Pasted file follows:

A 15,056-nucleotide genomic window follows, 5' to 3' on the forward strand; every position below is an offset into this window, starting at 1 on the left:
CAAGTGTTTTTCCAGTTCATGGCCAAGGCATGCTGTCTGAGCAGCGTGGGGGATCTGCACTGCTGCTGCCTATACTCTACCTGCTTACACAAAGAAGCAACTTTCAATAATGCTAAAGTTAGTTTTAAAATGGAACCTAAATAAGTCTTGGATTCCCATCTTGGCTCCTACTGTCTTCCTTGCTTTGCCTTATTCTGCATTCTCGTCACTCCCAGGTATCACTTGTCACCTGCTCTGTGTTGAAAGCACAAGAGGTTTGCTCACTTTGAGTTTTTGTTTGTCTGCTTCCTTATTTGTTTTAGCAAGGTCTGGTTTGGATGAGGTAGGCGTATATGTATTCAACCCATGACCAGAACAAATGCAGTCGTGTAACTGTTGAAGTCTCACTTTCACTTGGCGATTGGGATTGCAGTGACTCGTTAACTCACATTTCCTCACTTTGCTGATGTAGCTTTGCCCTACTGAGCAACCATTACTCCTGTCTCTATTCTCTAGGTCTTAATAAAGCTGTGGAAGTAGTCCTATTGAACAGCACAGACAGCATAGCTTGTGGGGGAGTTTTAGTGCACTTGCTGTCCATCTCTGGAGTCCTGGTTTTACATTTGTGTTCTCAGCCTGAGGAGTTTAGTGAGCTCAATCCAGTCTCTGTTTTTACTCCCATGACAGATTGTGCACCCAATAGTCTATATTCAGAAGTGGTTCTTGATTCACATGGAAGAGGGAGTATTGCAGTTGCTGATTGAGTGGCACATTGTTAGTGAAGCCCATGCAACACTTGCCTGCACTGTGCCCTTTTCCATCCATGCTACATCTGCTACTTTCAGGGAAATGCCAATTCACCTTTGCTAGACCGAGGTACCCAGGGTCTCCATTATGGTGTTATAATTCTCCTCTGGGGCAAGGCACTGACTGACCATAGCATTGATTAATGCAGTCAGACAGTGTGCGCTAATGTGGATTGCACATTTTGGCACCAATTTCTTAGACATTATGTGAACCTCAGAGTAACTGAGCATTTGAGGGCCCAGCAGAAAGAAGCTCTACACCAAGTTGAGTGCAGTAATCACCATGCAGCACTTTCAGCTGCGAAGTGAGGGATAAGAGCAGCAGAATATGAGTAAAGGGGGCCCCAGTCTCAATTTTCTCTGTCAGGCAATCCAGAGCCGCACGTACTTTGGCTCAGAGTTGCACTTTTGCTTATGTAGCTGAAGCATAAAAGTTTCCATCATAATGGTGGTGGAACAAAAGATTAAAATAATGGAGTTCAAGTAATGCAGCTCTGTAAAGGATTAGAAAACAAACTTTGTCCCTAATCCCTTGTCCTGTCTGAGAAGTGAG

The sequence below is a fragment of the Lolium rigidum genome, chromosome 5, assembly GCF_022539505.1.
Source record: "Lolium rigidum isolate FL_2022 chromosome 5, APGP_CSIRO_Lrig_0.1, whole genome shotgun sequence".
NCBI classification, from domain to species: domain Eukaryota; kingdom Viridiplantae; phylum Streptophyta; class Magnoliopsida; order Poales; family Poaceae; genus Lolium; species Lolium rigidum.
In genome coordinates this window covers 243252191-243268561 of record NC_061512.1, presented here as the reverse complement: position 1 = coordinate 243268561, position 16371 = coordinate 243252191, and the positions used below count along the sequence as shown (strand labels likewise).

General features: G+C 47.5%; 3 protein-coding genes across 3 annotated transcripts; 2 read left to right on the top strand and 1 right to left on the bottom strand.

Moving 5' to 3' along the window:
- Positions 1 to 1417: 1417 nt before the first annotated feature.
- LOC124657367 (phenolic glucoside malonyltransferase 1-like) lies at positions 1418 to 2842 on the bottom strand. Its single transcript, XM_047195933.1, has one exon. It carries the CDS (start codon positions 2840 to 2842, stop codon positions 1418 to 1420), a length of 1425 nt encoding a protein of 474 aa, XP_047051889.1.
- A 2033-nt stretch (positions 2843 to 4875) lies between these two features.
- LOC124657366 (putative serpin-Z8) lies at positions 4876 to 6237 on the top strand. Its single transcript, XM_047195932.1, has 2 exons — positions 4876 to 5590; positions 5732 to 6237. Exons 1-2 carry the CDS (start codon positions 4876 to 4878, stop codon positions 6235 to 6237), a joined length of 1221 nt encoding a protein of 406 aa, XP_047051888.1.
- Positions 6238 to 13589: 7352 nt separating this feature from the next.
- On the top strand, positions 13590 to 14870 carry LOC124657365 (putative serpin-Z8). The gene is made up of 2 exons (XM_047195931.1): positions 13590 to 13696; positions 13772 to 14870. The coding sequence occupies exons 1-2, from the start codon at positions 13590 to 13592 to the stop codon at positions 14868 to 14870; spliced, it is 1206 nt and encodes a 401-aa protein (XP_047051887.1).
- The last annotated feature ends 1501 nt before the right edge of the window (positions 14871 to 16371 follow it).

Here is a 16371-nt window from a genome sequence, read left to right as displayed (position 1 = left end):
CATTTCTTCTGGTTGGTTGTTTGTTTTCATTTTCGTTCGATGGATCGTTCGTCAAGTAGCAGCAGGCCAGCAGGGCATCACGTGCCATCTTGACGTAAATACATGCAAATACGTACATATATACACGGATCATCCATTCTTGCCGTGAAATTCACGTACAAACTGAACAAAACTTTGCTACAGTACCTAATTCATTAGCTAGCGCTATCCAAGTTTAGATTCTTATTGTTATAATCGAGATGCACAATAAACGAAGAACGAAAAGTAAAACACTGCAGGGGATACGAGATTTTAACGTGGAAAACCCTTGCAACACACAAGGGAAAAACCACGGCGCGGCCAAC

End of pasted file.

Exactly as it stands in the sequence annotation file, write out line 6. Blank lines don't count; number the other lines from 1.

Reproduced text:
In genome coordinates this window covers 243252191-243268561 of record NC_061512.1, presented here as the reverse complement: position 1 = coordinate 243268561, position 16371 = coordinate 243252191, and the positions used below count along the sequence as shown (strand labels likewise).